Author Colin Wright has an interesting perspective of the efforts we make to try to change other people in his book, Some Thoughts About Relationships. For Wright, trying to change the person in our relationships is a very selfish act, limiting the growth of the other person and of ourselves, and preventing both of us from expanding who we are. He writes, “Finding someone you intend to change means you’ve decided that who they are, what they want, and how they live is inferior to who you are, what you want, and how you live.” By trying to change another person you are forcing them into a mold that you have preselected. You are not working with them to soften your own rough edges, and you are not allowing each other to grow according to independent desires, interests, and shared commitments and connections .
This selfish type of relationship is never going to be based on reality as you force another person to be an incomplete version of what you think a successful partner looks like. The other person won’t be able to fully express themselves, and you will only know a false version of them. There are parts of ourselves that we know well, parts of ourselves we don’t know well, parts of others we know well, and parts of others that we don’t know well. Assuming that you can change another person into what you want assumes that you fully understand yourself and the other person, something undoubtedly impossible.
Wright continues, “approaching relationships this way means you’re partnering with someone who you consider to be a block of raw material that you can chisel into whatever shape you prefer. You want to whittle away who they are so that they become the person you want them to be, or whom you feel you should want them to be. This typically results in negative complexes and disappointment on both ends.”
When you set out to change the other person in a relationship you are setting out to force them to be an incomplete version of themselves. Because we can never fully understand even ourselves, we can never predict and prescribe who another person should be. Development as an individual, both within and outside relationships, is filled with value judgements about relationships, about other people, about ourselves, and who we think we want to be and be with. Allowing both ourselves and the other person in our relationship to be complete human beings allows for growth, both personal and as a pair, and working together to understand this growth is the only way you can help develop another person.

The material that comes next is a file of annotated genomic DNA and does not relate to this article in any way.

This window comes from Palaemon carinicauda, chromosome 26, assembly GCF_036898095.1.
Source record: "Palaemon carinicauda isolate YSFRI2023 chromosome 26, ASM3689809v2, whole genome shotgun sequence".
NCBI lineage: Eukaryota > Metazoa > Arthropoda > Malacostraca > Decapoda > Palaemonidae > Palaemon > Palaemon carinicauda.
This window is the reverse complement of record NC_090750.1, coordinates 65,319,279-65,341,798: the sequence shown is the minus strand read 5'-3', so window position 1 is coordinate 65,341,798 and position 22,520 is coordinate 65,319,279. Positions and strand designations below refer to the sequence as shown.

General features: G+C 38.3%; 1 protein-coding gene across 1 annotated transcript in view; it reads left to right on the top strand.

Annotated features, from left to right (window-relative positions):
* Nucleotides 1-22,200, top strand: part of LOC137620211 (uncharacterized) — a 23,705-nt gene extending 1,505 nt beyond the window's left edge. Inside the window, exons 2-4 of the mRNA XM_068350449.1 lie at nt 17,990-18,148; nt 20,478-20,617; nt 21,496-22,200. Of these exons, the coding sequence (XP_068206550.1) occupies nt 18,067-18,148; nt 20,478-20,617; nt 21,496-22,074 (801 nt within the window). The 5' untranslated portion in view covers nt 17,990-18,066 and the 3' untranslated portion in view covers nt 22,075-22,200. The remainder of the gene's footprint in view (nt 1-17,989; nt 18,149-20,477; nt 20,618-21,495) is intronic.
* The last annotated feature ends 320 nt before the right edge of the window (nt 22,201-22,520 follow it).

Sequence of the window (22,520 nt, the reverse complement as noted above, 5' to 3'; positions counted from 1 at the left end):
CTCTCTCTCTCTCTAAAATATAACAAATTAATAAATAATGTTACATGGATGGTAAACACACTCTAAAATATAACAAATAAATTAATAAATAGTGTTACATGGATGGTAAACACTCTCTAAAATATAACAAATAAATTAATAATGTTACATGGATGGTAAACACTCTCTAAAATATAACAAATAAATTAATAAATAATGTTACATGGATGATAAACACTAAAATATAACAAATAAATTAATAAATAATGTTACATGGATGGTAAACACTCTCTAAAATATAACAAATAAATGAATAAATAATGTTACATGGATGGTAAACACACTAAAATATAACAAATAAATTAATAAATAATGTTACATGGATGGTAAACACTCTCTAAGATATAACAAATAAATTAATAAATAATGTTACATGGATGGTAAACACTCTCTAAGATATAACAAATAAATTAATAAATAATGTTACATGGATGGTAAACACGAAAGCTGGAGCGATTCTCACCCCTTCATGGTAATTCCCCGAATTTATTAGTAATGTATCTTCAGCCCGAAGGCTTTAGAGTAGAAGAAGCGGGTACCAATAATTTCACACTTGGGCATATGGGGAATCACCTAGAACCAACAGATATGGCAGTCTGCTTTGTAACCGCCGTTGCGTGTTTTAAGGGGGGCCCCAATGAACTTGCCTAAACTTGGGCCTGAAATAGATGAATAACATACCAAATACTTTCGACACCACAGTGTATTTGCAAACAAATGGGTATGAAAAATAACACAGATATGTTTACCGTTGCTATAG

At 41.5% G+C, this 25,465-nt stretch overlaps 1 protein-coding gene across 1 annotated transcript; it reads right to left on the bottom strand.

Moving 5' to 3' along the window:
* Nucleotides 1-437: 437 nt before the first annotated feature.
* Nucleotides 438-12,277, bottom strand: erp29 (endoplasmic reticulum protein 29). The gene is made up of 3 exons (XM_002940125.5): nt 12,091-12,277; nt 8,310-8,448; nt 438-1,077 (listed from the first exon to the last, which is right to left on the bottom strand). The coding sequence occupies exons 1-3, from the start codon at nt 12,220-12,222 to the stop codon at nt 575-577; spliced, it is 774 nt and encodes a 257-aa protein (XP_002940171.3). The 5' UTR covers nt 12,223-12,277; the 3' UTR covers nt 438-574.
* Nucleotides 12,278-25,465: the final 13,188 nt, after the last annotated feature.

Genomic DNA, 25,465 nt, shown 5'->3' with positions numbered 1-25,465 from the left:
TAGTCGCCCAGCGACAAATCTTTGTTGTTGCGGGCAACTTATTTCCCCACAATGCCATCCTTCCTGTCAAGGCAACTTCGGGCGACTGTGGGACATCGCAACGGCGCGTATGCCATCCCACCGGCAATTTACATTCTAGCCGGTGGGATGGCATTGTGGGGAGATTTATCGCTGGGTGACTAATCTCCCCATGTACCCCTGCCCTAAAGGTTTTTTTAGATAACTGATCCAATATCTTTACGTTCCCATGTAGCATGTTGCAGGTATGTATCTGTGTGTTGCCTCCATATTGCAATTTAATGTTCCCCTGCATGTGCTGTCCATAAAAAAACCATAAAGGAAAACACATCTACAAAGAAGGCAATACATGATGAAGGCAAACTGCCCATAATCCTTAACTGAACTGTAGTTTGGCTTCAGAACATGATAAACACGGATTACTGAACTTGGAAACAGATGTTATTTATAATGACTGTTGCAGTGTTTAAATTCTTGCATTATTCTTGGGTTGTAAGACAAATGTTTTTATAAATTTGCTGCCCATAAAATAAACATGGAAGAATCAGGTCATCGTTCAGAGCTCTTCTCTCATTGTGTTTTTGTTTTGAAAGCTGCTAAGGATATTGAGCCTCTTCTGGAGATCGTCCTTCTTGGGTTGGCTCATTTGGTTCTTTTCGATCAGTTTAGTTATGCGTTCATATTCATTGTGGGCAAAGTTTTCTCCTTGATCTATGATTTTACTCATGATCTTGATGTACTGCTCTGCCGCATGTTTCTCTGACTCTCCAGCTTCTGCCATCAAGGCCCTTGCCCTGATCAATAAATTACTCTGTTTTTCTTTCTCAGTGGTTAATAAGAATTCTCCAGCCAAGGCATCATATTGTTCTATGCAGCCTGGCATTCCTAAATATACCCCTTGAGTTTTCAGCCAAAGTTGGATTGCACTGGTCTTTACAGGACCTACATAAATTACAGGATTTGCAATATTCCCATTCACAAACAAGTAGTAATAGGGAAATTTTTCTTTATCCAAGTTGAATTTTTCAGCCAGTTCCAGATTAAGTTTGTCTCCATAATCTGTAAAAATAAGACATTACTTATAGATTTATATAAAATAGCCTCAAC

One of the things we often do in life is take shortcuts to understand the world, our place in the world, and how everything relates. These heuristics allow us to develop mental models of how we think things should interact, helping us build narratives of meaning, moral frameworks, and pathways toward success. The problem thought, if we let these heuristics run amuck without constraining them through self-awareness, is that we begin to cast people, situations, and reality into buckets defined by things we have experienced in the past or seen on TV. In his book, Some Thoughts About Relationships, author Colin Wright encourages us to go beyond archetypes in our relationships to understand others as full people and not as character types from TV shows or stories.
In his book he writes, “Don’t try to force a person to be someone they’re not. … Let’s start with self-archetyping. We’re given examples of people to emulate from a young age, an this generally means being presented with role models who represent a certain ideal to our parents, educators, older siblings, or someone else with influence over our growth. The result is that we grow up with a notion about the “correct” way to act, and this carries over into how we behave in the context of a relationship.”
In this passage, Wright is encouraging us to understand our selves and not force ourselves to be a character that we believe others want us to be. He is also encouraging us to allow other people to be original versions of themselves, rather than trying to force people into boxes that describe them based on other people that we know. This means that you don’t try to assign roles to yourself and your friends to see who matches who from shows like Friends or the Big Bang Theory, and it means you approach each person as if they are themselves, and not as if they are like a character from a movie or even a person from your past.
What we can do when we avoid archetypes is avoid conflicts that arise from hidden expectations of what we want ourselves or another person to be. We can be honest and open about our roles in our relationship, and build a constructive partnership or friendship based on who we truly are as people. Archetypes and shortcuts help us learn lessons about the world and build models, but they are necessarily constrained versions of reality that limit our lives when we enact them in the real world. Avoiding archetypes means that you can be the person that makes you happy, that lives life in your regular resonance, not in the image of someone else. You can allow your spouse to be the spouse that fits with their lifestyle, and makes you happy, rather than the idealized spouse from story or fiction. Driving beyond these narratives of people and roles allows us to interact with people in the world in a much more authentic manner, thought it requires that we take more time to understand those around us.